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The Death of a Childhood
I still see the red and blue flashing lights of the patrol cars every time I close my eyes. I don’t know which is worse: seeing the flashing and realizing my chance of a real life was gone, or the cells bars, knowing I was not going to have a real childhood. As I look back on it I was screwed from the beginning. This is how my childhood ended.
I sat in my room, thinking absentmindedly. Speaking to no one but myself, and I was saying the stupidest, most random things. I heard an obnoxious buzzing; it got louder, then faded. Then all of the sudden a loud “BEEP”, and I jumped up into the karate stance I learned two years ago in P.E. class when I was fifteen: feet spread apart at shoulder width, arms covering my body mass with my fists clenched tight. I then realized that the noise was my cell phone on the edge of the desk. As it buzzed for the second time, before the second beep, I slammed my hand down on the phone, my fear slowly disappearing, and answered the call as if nothing happened.
It was Johnny. “Hey Toni!!! Come down to the park with us! We need you man. Football. Hurry.” The line unexpectedly cut to the blank buzzing that my receiver now makes when inactive, due to the sand that got in it on our family vacation to the Bahamas. I changed into my shorts and jogged to the nearest park, at the edge of our gated community.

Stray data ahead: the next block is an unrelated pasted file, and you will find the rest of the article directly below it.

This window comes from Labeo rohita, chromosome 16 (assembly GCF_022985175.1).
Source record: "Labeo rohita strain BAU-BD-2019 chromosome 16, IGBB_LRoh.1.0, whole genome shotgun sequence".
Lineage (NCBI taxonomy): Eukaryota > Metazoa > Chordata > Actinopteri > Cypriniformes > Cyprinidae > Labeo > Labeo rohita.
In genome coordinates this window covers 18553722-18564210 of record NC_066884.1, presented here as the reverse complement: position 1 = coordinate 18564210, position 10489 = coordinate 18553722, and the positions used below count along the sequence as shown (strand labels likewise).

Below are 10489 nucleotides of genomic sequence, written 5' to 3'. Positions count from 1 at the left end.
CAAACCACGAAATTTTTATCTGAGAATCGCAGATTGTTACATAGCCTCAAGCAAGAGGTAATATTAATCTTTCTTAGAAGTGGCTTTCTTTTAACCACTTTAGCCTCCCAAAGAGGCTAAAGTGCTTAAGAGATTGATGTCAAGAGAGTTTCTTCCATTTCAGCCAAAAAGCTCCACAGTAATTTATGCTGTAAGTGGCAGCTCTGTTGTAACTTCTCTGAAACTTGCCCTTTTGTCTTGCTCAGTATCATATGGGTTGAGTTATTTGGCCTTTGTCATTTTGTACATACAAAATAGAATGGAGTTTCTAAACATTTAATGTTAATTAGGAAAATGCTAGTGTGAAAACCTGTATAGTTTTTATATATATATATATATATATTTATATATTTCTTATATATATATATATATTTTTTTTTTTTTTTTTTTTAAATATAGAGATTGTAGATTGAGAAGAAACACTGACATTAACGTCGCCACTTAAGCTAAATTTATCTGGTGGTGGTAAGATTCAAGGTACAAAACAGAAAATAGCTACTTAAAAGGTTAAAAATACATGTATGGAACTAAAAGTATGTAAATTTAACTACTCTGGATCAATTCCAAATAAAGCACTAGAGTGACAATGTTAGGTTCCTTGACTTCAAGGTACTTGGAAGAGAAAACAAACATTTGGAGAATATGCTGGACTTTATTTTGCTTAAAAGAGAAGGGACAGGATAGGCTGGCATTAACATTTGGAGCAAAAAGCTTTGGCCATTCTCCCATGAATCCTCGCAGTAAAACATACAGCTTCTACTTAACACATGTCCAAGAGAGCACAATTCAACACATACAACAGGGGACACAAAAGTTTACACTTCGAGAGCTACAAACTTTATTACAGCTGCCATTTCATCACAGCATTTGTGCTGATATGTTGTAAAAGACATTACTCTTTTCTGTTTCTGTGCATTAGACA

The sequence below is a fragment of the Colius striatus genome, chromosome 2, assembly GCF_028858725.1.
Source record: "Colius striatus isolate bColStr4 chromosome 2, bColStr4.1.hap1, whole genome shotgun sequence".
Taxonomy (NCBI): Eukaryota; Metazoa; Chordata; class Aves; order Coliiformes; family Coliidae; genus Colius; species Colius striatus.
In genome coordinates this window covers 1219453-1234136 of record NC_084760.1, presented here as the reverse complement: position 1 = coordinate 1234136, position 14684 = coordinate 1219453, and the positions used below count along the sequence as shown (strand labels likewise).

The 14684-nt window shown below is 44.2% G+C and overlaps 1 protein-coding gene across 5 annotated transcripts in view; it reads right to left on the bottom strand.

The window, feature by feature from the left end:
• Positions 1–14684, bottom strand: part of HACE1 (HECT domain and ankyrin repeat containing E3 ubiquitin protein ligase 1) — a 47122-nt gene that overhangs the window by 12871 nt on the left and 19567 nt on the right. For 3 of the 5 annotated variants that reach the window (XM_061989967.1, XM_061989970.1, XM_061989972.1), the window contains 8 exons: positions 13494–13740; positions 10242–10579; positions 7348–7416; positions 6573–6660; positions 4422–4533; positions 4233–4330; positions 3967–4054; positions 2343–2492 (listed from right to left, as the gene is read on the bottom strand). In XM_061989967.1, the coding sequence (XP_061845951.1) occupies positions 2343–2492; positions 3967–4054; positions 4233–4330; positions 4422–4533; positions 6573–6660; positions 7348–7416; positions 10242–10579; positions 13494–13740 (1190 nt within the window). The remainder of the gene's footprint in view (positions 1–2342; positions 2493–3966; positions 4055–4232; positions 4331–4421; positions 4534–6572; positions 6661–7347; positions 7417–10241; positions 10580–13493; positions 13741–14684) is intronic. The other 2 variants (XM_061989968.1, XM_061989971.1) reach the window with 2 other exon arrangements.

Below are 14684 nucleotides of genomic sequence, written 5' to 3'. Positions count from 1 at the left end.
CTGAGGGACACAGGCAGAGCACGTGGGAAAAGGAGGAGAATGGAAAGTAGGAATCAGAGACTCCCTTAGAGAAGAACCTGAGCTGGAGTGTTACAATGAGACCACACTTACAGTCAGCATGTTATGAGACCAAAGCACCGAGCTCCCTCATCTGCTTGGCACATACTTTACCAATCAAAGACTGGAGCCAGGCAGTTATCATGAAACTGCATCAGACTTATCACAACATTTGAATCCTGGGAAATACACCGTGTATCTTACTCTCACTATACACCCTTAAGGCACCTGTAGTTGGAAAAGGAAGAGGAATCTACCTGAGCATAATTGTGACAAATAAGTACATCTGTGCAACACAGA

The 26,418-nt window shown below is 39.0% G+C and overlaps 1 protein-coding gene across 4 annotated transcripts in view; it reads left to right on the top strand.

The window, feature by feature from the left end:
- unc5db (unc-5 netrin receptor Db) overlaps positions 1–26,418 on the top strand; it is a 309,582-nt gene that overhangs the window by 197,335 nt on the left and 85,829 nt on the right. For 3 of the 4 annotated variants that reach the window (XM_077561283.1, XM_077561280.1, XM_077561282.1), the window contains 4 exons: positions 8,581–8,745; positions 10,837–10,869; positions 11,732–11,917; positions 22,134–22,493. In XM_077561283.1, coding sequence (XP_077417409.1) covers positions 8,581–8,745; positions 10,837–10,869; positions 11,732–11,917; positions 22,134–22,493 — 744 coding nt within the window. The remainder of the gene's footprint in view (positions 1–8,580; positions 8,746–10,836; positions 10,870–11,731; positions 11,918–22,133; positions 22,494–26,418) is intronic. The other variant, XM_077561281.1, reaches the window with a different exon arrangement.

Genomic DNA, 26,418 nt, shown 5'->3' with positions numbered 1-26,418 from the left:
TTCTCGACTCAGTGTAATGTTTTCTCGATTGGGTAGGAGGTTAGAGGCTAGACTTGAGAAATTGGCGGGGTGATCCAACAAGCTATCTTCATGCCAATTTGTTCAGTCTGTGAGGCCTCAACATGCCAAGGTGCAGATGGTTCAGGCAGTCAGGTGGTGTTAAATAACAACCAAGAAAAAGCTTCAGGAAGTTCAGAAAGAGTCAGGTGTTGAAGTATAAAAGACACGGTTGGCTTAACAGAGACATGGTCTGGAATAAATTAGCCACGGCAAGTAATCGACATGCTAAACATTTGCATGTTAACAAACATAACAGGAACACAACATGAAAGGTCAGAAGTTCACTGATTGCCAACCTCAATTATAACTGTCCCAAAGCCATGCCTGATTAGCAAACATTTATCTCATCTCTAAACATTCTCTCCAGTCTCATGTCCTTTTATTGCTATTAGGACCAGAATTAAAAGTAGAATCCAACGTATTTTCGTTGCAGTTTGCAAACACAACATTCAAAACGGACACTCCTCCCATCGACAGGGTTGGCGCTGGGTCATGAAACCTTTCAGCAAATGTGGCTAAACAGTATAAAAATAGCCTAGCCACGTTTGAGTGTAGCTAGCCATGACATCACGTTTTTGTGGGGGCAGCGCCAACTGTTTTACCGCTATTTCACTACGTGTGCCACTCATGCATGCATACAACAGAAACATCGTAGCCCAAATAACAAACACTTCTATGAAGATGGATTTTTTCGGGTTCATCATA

As I arrived at the park, breathless and tired, I dropped my phone, I-pod and jacket into a pile. I sprinted into the game and immediately got an interception, despite being tired from the one and a half mile warm up I received running to the park. I heard crunch after crunch, hit after hit. All the impacts of out delightful game of football left enormous craters in the ground, the size of two, three, or however many people were involved in the tackle.
After four hours of hard-hitting football I checked my phone. Five missed calls, eight texts, and three voicemails. All of the assorted messages said the same thing: call me. And all of the messages were from my brother, Jesse. Jesse was one messed up twenty three year old. He was kicked out of school as a junior, after getting arrested for possession of ecstasy. I get to visit him every once in a while if I have a parent with me.
I called him back as a started the long and after long hours of exercise, now painful walk home. He told me he was in trouble (trouble for this kid usually meant drugs or serious injury.). It turns out that this time that’s not exactly what it was. He had “found” a body in an ally, he told me. He was freaking out, tripping HARD, and to make it all worse, he was on heroin. I didn’t want to be within ten miles of him while he was like this, but there was nothing I could do to get out of it. He was my brother, and I can’t leave him alone in times of trouble. I went to go pick him up in my 2007Porsche 911.